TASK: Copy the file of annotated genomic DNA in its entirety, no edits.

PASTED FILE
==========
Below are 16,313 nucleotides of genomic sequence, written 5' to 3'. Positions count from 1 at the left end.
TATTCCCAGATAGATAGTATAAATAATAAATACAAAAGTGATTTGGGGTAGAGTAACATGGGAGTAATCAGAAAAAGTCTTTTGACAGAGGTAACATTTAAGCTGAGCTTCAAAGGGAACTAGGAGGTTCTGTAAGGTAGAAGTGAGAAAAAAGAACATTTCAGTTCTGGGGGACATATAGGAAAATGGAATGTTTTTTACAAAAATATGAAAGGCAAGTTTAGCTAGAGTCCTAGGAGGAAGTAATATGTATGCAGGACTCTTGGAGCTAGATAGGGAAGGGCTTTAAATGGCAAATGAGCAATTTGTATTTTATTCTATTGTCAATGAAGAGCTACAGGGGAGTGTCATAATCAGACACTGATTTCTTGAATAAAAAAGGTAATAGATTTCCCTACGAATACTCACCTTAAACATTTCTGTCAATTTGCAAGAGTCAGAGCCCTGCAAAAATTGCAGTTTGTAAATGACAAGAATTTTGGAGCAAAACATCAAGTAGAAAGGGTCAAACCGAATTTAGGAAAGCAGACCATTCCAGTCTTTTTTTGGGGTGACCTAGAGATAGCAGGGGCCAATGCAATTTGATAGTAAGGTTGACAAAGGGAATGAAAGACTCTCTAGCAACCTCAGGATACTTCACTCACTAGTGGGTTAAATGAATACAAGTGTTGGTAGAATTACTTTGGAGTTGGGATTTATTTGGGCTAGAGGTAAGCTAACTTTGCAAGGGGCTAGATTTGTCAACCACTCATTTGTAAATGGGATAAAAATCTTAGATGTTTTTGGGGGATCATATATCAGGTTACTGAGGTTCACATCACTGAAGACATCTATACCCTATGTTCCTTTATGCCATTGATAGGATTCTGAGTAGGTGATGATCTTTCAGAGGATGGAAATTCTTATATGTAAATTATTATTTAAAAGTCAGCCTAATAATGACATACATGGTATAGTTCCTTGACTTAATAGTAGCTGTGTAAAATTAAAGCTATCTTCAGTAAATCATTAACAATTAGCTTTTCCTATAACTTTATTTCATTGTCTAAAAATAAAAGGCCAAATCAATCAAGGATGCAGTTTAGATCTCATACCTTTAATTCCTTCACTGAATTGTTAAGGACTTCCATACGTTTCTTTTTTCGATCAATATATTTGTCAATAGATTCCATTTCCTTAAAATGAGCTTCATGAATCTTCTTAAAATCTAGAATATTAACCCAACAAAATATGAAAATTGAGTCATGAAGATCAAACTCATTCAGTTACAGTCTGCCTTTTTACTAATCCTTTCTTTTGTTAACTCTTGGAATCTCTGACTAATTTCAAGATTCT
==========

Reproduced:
Below are 16,313 nucleotides of genomic sequence, written 5' to 3'. Positions count from 1 at the left end.
TATTCCCAGATAGATAGTATAAATAATAAATACAAAAGTGATTTGGGGTAGAGTAACATGGGAGTAATCAGAAAAAGTCTTTTGACAGAGGTAACATTTAAGCTGAGCTTCAAAGGGAACTAGGAGGTTCTGTAAGGTAGAAGTGAGAAAAAAGAACATTTCAGTTCTGGGGGACATATAGGAAAATGGAATGTTTTTTACAAAAATATGAAAGGCAAGTTTAGCTAGAGTCCTAGGAGGAAGTAATATGTATGCAGGACTCTTGGAGCTAGATAGGGAAGGGCTTTAAATGGCAAATGAGCAATTTGTATTTTATTCTATTGTCAATGAAGAGCTACAGGGGAGTGTCATAATCAGACACTGATTTCTTGAATAAAAAAGGTAATAGATTTCCCTACGAATACTCACCTTAAACATTTCTGTCAATTTGCAAGAGTCAGAGCCCTGCAAAAATTGCAGTTTGTAAATGACAAGAATTTTGGAGCAAAACATCAAGTAGAAAGGGTCAAACCGAATTTAGGAAAGCAGACCATTCCAGTCTTTTTTTGGGGTGACCTAGAGATAGCAGGGGCCAATGCAATTTGATAGTAAGGTTGACAAAGGGAATGAAAGACTCTCTAGCAACCTCAGGATACTTCACTCACTAGTGGGTTAAATGAATACAAGTGTTGGTAGAATTACTTTGGAGTTGGGATTTATTTGGGCTAGAGGTAAGCTAACTTTGCAAGGGGCTAGATTTGTCAACCACTCATTTGTAAATGGGATAAAAATCTTAGATGTTTTTGGGGGATCATATATCAGGTTACTGAGGTTCACATCACTGAAGACATCTATACCCTATGTTCCTTTATGCCATTGATAGGATTCTGAGTAGGTGATGATCTTTCAGAGGATGGAAATTCTTATATGTAAATTATTATTTAAAAGTCAGCCTAATAATGACATACATGGTATAGTTCCTTGACTTAATAGTAGCTGTGTAAAATTAAAGCTATCTTCAGTAAATCATTAACAATTAGCTTTTCCTATAACTTTATTTCATTGTCTAAAAATAAAAGGCCAAATCAATCAAGGATGCAGTTTAGATCTCATACCTTTAATTCCTTCACTGAATTGTTAAGGACTTCCATACGTTTCTTTTTTCGATCAATATATTTGTCAATAGATTCCATTTCCTTAAAATGAGCTTCATGAATCTTCTTAAAATCTAGAATATTAACCCAACAAAATATGAAAATTGAGTCATGAAGATCAAACTCATTCAGTTACAGTCTGCCTTTTTACTAATCCTTTCTTTTGTTAACTCTTGGAATCTCTGACTAATTTCAAGATTCT